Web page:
Thursday, November 26, 2009

A Dominant Paradigm - let's shift it

Letters received so far: 1 from the Premier's Department of Tasmania (already noted), 1 from the Premier & Cabinet of the NSW Government, and 1 from the Member for Upper Hunter - all very polite and all full of promises of further representations and referrals...

...and guess what! Bicycle NSW also sent me a little email, composed by an advocacy team member who was at great pains to point out that he was not talking on behalf of the organisation, but that anyway he felt the helmet rules were OK and helped save lives - all well and good and I respect his sentiments but I'm going to take the 'moral high ground' here and ask why are my sentiments not respected and why must I be required to wear one? - why is it that groups such as Bicycle NSW cannot see that it should be a matter of choice and why aren't they advocating accordingly? - in fact exactly what are they advocating?

I stumbled across this proposed motorcycle helmet performance study and felt depressed - why is it that cyclists and motorcycle riders are always declared to be 'overrepresented in road casualty statistics due to the relatively lower levels of protection afforded to them than other vehicle occupants during a crash'? - oh dear! not that old chestnut again! - haven't these students read that there are recommendations 'out there' for motorists to wear helmets too? Australia cannot get out of this 'helmet rut' and we continue to subscribe to the dominant paradigm that cycling is not a safe means of transport, that it's dangerous and extreme, and therefore requires significant modification to the anatomy in terms of a medical device to surround the head - who is funding this project apart from the listed partners?

We would do well to read Malcolm Wardlaw's excellent journal article "Three lessons for a better cycling future" and consider the salient facts that cyclists do better when they act and are treated as drivers of vehicles, that deaths of cyclists have increased since the introduction of helmets and that attendant safety campaigns destroyed cycling participation, compromised public health, increased risks on the roads, and decreased road skills for all concerned.

No! it is easier for governments to fund more of the 'same old same old' than to invest the millions required for a 'system overhaul' that would deliver in terms of safety and public health, as well as a reduced carbon footprint. Governments applaud such 'helmet' strategies because the costs are completely borne by the consumers - government is off the hook in terms of committment and dollars, but looks caring and devoted with the paternalistic legislation - it is so hard to shift a paradigm but shift it we must!!!! - because it is only cheaper in the short term.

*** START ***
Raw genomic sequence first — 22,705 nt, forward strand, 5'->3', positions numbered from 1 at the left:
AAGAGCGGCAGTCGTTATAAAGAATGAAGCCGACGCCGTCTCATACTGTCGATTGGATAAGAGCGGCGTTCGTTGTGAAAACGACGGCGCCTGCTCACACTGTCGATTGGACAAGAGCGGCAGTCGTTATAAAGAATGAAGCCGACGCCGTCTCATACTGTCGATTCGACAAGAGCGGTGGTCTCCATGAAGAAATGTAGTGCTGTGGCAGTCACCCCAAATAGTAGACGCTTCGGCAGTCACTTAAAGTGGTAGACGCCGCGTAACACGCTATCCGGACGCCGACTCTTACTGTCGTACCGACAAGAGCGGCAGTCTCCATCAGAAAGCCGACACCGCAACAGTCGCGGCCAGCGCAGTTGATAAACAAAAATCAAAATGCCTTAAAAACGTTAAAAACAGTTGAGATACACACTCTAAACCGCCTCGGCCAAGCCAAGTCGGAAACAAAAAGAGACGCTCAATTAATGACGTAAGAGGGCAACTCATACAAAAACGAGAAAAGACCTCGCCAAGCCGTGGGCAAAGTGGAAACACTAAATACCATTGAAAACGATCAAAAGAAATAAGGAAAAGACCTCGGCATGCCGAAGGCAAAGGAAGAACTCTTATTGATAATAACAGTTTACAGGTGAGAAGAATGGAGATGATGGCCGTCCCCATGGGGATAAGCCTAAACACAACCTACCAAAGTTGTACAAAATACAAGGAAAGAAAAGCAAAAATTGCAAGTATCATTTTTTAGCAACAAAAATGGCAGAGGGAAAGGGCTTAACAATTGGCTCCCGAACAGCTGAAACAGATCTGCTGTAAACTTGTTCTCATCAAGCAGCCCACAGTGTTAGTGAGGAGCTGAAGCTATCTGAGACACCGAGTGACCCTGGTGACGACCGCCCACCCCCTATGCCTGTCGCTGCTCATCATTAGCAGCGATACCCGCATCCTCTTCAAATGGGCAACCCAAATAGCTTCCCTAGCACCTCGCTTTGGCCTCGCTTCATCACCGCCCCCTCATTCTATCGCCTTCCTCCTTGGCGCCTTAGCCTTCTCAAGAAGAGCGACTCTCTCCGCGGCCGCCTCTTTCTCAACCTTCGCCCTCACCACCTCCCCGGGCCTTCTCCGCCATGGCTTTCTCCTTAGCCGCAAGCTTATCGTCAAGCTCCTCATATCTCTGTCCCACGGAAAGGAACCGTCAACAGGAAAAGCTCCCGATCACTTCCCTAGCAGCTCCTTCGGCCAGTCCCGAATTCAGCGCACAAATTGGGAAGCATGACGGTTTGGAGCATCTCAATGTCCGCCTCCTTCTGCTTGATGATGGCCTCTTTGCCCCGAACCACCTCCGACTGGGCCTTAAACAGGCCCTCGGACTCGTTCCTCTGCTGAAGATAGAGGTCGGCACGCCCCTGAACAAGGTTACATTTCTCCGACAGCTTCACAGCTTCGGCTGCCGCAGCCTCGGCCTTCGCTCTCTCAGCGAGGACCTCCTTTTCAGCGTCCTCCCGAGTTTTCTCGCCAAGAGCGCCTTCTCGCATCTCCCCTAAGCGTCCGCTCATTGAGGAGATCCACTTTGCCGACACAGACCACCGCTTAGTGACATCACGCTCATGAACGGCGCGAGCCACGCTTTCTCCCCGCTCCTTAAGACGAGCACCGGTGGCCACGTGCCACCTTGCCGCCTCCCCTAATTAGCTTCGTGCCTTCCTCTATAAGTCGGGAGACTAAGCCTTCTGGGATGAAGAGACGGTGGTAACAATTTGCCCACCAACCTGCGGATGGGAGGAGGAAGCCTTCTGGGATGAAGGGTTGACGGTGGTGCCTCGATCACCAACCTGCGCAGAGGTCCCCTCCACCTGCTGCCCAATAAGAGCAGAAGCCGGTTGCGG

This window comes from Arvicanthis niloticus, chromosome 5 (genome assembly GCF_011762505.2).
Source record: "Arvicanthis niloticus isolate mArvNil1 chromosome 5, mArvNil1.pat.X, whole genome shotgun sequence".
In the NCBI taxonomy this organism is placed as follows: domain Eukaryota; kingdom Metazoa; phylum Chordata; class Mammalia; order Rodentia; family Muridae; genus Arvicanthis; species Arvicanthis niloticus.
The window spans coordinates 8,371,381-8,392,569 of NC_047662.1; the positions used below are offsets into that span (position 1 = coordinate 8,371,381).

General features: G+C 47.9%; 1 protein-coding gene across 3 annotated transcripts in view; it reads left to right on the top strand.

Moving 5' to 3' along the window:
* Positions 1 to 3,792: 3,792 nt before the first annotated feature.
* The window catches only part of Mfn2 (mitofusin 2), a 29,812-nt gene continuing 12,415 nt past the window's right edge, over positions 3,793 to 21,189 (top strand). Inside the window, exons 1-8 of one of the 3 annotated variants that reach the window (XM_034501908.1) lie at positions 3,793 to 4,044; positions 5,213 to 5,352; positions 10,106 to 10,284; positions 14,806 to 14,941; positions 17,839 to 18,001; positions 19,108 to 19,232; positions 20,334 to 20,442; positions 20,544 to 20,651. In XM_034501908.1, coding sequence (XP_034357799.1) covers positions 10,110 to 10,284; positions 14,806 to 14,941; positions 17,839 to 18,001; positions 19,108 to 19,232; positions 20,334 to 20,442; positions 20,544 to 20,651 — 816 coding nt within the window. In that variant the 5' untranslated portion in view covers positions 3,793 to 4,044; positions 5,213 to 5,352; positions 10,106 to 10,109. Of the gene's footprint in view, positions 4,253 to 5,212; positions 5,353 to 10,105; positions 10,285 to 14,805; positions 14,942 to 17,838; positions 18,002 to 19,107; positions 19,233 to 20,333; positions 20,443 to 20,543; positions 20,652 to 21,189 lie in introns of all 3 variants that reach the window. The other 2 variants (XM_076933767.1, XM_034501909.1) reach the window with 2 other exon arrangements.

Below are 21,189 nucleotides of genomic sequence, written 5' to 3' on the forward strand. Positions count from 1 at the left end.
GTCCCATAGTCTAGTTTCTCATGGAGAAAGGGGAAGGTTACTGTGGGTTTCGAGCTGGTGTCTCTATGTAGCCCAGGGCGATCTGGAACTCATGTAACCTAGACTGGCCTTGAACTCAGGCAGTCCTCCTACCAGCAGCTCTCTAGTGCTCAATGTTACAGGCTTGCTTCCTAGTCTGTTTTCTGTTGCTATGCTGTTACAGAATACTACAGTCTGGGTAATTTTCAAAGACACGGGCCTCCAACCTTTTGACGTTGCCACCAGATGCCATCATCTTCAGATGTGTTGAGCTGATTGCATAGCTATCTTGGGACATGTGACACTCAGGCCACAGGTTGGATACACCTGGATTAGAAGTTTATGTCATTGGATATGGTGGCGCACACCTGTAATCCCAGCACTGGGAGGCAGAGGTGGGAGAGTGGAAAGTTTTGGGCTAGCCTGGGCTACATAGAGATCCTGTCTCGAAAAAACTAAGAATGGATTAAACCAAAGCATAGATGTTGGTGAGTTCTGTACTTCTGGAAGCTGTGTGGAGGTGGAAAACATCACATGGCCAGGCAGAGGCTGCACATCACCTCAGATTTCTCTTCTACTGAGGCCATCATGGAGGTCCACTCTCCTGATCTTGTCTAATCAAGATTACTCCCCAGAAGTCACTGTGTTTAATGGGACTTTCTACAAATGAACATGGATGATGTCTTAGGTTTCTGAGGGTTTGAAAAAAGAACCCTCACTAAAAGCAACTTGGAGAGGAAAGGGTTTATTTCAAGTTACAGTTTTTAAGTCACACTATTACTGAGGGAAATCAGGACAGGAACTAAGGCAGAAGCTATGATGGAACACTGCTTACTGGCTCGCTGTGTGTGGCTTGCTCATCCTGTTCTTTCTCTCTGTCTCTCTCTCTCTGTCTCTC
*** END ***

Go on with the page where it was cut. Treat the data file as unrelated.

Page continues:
... and just thinking further about the 'helmet rules' that the guy from Bicycle NSW loves, doesn't he think it's daft that regulation 256 subsection 2(a) mandates that a passenger on a bicycle that is moving, or is stationary but not parked, must wear an approved bicycle helmet securely fitted and fastened on the passenger’s head, unless the passenger is a paying passenger on a three or four-wheeled bicycle - so could that mean if we cycled the Danish Christianias and we creatively attributed our children's pocket money to fund the necessary jaunts around town that they wouldn't have to wear helmets?


  1. "Helmets saves lives?" That's a lie!

    Bicycle deaths & injuries have increased since the helmet law. That is what a poster has shown here, with some data to back it up.

    It has been known for a while, but the government is doing its best to hide the truth. It keeps repeating the same lies. Few people question them.

    How stupid is this regulation 256! When a law is shown to be ineffective, why not make it worse? If this had anything to do with safety, why would paying a fare let you out of it? This is ridiculous. Have you ever seen the bicycle taxis in the sydney CBD? They are forced to wear a helmet too! Ludicrous considering their riding position. This little change was probably designed to avoid putting them out of business.

  2. "overrepresented in road casualty statistics"
    is standard government speak to justify additional restrictions on cyclist.

    What they don't tell you is that countries like Holland that have built bicycle paths have much less bicycle injuries than us... with no helmets.

    What we're in Australia doing is not working, but that's not stopping theses people.

  3. thanks, Herve, for your comments - very relevant and spot on!